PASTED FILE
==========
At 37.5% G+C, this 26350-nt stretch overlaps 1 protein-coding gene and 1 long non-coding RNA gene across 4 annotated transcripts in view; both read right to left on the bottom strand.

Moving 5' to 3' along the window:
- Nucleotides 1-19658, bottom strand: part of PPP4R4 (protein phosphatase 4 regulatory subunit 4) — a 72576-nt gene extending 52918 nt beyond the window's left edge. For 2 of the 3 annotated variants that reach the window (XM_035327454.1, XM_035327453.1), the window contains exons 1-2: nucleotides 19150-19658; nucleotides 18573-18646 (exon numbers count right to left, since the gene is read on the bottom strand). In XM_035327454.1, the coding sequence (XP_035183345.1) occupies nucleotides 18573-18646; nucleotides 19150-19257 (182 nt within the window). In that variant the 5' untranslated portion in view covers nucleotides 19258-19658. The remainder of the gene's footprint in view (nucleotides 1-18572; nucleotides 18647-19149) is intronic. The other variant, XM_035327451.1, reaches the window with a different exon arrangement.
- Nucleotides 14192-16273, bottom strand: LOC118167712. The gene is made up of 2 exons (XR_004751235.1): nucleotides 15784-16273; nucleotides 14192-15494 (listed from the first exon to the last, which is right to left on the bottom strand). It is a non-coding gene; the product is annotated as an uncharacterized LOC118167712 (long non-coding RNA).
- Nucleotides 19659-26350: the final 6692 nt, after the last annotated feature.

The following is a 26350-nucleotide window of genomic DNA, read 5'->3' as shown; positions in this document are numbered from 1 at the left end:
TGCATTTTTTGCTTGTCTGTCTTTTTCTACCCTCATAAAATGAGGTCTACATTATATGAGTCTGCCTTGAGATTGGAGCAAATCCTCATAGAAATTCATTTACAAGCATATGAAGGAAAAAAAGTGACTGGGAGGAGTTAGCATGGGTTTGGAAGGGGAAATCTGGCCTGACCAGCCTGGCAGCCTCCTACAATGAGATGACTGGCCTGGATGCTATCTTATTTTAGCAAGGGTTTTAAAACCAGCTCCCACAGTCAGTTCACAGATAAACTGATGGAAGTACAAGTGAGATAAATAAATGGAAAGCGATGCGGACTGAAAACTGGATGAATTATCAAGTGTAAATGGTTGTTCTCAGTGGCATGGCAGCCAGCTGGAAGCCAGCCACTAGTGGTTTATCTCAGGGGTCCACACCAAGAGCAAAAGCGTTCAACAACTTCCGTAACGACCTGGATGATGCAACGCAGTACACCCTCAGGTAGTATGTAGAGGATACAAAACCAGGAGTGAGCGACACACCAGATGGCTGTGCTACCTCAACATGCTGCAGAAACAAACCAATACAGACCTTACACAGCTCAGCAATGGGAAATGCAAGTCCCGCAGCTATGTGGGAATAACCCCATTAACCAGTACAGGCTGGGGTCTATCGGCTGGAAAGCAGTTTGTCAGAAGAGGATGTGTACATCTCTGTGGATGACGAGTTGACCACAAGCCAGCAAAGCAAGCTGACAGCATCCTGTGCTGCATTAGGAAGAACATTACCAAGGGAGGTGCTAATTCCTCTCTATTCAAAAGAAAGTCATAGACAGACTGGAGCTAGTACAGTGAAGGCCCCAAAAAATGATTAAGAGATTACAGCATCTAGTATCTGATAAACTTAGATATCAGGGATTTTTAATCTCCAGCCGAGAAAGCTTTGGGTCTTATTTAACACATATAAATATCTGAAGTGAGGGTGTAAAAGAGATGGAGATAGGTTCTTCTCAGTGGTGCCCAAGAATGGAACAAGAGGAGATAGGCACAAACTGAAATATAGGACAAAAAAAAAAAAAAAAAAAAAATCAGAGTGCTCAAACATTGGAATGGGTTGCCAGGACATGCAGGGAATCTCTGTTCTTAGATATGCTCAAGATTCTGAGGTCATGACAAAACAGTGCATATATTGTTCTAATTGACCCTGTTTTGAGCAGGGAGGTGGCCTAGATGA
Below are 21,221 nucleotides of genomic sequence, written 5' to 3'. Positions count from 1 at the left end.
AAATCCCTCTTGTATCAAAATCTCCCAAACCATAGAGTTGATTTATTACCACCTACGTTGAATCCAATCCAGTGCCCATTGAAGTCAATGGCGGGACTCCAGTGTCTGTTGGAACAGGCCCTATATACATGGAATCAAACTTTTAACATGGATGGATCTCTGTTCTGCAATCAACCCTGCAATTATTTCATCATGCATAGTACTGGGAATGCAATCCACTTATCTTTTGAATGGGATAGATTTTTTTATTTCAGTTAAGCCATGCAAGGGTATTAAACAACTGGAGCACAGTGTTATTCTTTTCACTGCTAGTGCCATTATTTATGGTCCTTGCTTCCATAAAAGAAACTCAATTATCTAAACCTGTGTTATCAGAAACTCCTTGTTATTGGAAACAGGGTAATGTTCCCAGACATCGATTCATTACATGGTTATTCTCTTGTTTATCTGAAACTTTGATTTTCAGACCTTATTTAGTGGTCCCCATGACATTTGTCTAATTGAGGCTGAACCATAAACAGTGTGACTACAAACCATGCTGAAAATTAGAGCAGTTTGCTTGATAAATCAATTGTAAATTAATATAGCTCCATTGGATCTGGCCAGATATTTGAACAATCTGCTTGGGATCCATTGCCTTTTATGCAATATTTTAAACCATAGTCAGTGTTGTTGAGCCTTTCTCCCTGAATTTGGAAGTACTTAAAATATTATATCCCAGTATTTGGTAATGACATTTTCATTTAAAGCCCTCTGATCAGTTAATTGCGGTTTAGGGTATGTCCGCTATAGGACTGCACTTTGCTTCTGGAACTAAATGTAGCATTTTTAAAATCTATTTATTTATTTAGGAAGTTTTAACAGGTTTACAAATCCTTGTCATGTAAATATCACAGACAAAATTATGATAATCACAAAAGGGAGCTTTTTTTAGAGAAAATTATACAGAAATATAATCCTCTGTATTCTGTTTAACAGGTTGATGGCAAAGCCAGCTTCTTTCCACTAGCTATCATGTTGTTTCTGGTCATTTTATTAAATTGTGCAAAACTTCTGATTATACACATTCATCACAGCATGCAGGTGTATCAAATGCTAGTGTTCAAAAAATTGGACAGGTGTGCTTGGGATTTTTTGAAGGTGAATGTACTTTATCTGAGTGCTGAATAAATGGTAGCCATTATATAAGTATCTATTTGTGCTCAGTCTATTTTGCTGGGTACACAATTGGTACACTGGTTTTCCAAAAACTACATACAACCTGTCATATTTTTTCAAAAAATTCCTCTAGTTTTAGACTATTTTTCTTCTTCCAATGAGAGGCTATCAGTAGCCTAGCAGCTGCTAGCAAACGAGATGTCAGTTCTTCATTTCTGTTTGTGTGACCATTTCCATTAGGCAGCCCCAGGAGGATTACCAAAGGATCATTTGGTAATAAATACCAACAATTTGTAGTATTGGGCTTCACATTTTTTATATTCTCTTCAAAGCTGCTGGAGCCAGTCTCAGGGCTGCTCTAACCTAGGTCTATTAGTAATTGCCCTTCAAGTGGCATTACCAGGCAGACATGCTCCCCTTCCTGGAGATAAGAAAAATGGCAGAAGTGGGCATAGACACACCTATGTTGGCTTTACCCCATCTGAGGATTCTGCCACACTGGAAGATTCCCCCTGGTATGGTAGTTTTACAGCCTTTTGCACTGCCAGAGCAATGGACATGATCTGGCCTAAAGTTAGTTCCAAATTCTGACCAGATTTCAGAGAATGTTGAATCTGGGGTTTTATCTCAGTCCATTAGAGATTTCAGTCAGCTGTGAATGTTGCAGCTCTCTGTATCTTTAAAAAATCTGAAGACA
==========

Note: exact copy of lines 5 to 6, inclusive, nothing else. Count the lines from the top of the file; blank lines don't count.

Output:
- Nucleotides 19659-26350: the final 6692 nt, after the last annotated feature.

The following is a 26350-nucleotide window of genomic DNA, read 5'->3' as shown; positions in this document are numbered from 1 at the left end: